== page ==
Summary of what works at this point:
* Outside of this remote-user VPN, everything works as expected...
* All public hosts can communicate with any internet site as needed, via
ping, http, etc.
* All private hosts can communicate with any internet site as needed, via
ping, http, etc
  - in this case via the vn01 VPN/NAT instance. This is per VPC standard
design pattern.
* I'm able to SSH into the vn01 instance, and from there "hop" to any
other instance via SSH
  to configure and manage. One main goal of this remote-user VPN, is to
allow direct SSH
  access to all hosts, private or public, without having to jump through
this vn01 host, while
  the VPN is active.

==== Start of Openswan L2TP/Ipsec Configuration


I've used these references to help me figure out how to set this up (kudos
to the authors!)
- http://blog.riobard.com/2010/04/30/l2tp-over-ipsec-ubuntu/
- https://raymii.org/cms/m.php?title=IPSEC_L2TP_VPN_on_ubuntu_12.04

Here's a shell script snippet which shows the actions I've taken to
install and configure
openswan. As above, I'm creating most config documents as "in-line"
document steps, and modifying
existing config files via sed scripts. I can update this email with the
end-result of running the
sed scripts on request:

For those interested, I'm creating the VPC via CloudFormation, and all
this stuff runs via a
UserData script as the vn01 instance is being created and hooked into the
routing tables. Same
for the NAT logic.

# Install openswan

apt-get install -y openswan

# Configure openswan
cat << EOF > /etc/ipsec.conf
version 2.0

config setup

include /etc/ipsec.d/*.conf

cat << EOF > /etc/ipsec.d/l2tp-psk.conf

conn L2TP-PSK-noNAT
    leftsubnet=       <== added later, still doesn't work
with this.

cat << EOF >> /etc/ipsec.secrets  %any: PSK "<redacted_long_string>"

# Confirm IPsec setup
#     - showing current output commented out

ipsec verify
# Output from this is:
# Version check and ipsec on-path                    [OK]
# Linux Openswan U2.6.37/K3.2.0-52-virtual (net key)
# Checking for IPsec support in kernel               [OK]
#  SAref kernel support                              [N/A]
#  NETKEY:  Testing XFRM related proc values          [OK]
#         [OK]
#         [OK]
# Checking that pluto is running                     [OK]
#  Pluto listening for IKE on udp 500                [OK]
#  Pluto listening for NAT-T on udp 4500             [OK]
# Checking for 'ip' command                          [OK]
# Checking /bin/sh is not /bin/dash                  [WARNING]
# Checking for 'iptables' command                    [OK]
# Opportunistic Encryption Support                   [DISABLED]

# Restart openswan to pick up changes

service ipsec restart

# Install xl2tpd
apt-get install -y xl2tpd

# Configure xl2tp
cat << EOF > /etc/xl2tpd/xl2tpd.conf
ipsec saref = yes

[lns default]
ip range =
local ip =
refuse chap = yes
refuse pap = yes
require authentication = yes
ppp debug = yes
pppoptfile = /etc/ppp/options.xl2tpd
length bit = yes

# Install ppp
apt-get install -y ppp

# Configure ppp
cat << EOF > /etc/ppp/options.xl2tpd
asyncmap 0
name l2tpd
lcp-echo-interval 30
lcp-echo-failure 4

# Configure test pop users
cat << EOF >> /etc/ppp/chap-secrets
testuser  l2tpd  <initial_password>  *

# Configure openswan to start on boot
update-rc.d ipsec defaults

# Configure Networking for Openswan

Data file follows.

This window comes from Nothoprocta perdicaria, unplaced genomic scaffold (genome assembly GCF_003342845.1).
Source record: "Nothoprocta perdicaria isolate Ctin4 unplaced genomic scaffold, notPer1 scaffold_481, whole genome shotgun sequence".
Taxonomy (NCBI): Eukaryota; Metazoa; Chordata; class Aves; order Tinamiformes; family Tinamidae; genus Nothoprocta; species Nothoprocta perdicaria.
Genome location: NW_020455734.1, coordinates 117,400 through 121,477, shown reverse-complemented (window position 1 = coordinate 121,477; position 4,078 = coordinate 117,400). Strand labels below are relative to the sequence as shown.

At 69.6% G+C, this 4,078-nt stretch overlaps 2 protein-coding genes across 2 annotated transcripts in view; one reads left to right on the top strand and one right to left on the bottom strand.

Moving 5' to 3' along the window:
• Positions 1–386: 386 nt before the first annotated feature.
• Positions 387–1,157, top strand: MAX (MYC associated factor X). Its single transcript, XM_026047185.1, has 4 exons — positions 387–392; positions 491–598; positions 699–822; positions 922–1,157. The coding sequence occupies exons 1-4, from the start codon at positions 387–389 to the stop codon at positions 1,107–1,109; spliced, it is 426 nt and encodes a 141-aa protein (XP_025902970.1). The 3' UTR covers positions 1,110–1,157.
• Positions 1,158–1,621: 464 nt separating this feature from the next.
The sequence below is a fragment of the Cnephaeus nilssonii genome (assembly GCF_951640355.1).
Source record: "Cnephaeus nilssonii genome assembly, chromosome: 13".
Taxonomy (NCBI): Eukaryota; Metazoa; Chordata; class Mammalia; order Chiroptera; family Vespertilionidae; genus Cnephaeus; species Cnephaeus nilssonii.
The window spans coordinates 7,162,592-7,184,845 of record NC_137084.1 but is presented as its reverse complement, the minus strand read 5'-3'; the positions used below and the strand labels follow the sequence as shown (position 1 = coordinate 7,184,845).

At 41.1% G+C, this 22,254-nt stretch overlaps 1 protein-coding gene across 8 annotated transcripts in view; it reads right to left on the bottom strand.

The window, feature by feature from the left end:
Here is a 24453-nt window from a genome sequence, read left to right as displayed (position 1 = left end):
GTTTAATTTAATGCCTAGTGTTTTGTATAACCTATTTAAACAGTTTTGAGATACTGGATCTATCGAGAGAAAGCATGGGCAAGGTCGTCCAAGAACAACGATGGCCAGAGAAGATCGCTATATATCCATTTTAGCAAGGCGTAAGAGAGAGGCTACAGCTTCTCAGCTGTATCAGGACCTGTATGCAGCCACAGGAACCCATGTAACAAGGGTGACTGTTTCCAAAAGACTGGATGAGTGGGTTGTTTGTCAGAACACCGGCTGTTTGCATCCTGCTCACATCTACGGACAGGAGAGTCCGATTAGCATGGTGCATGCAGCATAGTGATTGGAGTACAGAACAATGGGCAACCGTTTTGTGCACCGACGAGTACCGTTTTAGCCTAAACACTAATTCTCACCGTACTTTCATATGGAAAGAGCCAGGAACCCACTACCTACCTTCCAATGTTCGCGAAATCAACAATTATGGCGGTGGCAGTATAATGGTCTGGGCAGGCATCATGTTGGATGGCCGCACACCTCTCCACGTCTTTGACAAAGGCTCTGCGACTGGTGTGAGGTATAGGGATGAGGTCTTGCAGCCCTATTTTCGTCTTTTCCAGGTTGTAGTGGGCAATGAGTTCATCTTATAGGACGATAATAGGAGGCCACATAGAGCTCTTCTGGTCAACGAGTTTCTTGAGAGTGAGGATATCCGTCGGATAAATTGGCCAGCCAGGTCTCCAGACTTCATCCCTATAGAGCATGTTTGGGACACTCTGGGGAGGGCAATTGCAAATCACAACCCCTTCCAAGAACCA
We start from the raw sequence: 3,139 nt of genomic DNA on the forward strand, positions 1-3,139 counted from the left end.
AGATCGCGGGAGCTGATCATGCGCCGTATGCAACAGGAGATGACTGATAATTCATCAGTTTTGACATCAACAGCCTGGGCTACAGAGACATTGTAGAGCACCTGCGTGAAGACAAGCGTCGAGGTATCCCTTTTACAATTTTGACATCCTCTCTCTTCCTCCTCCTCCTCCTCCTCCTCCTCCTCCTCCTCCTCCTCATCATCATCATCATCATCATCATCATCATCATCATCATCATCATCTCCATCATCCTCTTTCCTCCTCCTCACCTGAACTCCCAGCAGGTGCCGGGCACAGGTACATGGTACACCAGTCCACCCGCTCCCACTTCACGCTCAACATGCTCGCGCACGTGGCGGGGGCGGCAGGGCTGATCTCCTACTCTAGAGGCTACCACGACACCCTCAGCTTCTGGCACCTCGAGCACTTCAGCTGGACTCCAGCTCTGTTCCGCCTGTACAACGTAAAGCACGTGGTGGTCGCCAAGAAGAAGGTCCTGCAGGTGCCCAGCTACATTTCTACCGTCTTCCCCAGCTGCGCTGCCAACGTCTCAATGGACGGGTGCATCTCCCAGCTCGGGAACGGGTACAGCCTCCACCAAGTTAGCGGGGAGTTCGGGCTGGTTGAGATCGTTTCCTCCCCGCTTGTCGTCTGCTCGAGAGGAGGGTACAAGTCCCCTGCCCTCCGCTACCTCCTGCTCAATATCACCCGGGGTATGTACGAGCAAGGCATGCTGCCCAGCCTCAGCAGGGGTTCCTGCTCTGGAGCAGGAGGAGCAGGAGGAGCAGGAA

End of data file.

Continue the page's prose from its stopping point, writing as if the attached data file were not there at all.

#     - This is in addition to the NAT configuration applied to this file
in the NAT section above.
echo '# Extra needed by Openswan' >> /etc/sysctl.conf
echo 'net.ipv4.conf.default.accept_redirects=0' >> /etc/sysctl.conf
echo 'net.ipv4.conf.default.send_redirects=0' >> /etc/sysctl.conf

sysctl -p

# Configure ufw firewall to allow IPsec and L2TP traffic
# - We can use standard statements to allow the NAT-T traffic
# - But we must edit the before.rules to restrict L2TP to over Ipsec
#   - The statement for this is inserted via the sed script below

ufw allow 500/udp
ufw allow 4500

cat << EOF > /tmp/ufw_before_$$.sed
/^-A ufw-before-input -p udp --sport 67 --dport 68 -j ACCEPT/a\\
# Allow L2TP only over IPSEC\\
-A ufw-before-input -m policy --dir in --pol ipsec -p udp --dport 1701 -j

sed -i -f /tmp/ufw_before_$$.sed /etc/ufw/before.rules

rm -f /tmp/ufw_before_$$.sed

# Restart ufw to pick up changes
ufw disable
ufw --force enable


Here's what works at this point:
* I have configured standard "L2TP over IPSec" VPN on a Mac running Mac
OSX 10.8.4 with this VPN
  configuration, using the Public EIP associated with the "vn01" VPN/NAT
* I've done the same with most recent IOS on an iPad.
* In both cases, the VPN is connecting, and I'm showing log activity which
indicates it's working.
* On the Mac, I show the provided IP address as, the first
address in the range
  I've configured, as expected, and the IP address of the Router as, also as expected.
* Here's the relevant sections of the Mac's routing table:

  Destination   Gateway       Flags  Refs  Use  Netif  My Comments
  ------------  ------------  -----  ----  ---  -----
  default      UGSc   262   0    en1
  default  UGScI  1     0    ppp0
  . . .
  10.240.3/24   ppp0          Usc    1     0    ppp0   What configured
this as a /24?  Uhr    2     0    ppp0

* I can ssh into all hosts which fall within this 10.240.3/24 route,
meaning hosts on the subnets and
* I cannot ssh into any hosts outside this route, such as a host on the subnet.

Summary of help needed:
* I'm thinking this must be simple, probably missing one line to tell the
client end that the
  route it should use must be bigger, to use instead of, but I can't
  seem to find any documentation which describes how to do this. Hopefully
an expert on this list
  can help me get this last bit working.
* At that point, I think this configuration may be useful to many others,
as I've seen many 
  references on Google from people attempting to get something similar to
this to work.

Thanks in advance for any help!


Michael Crawford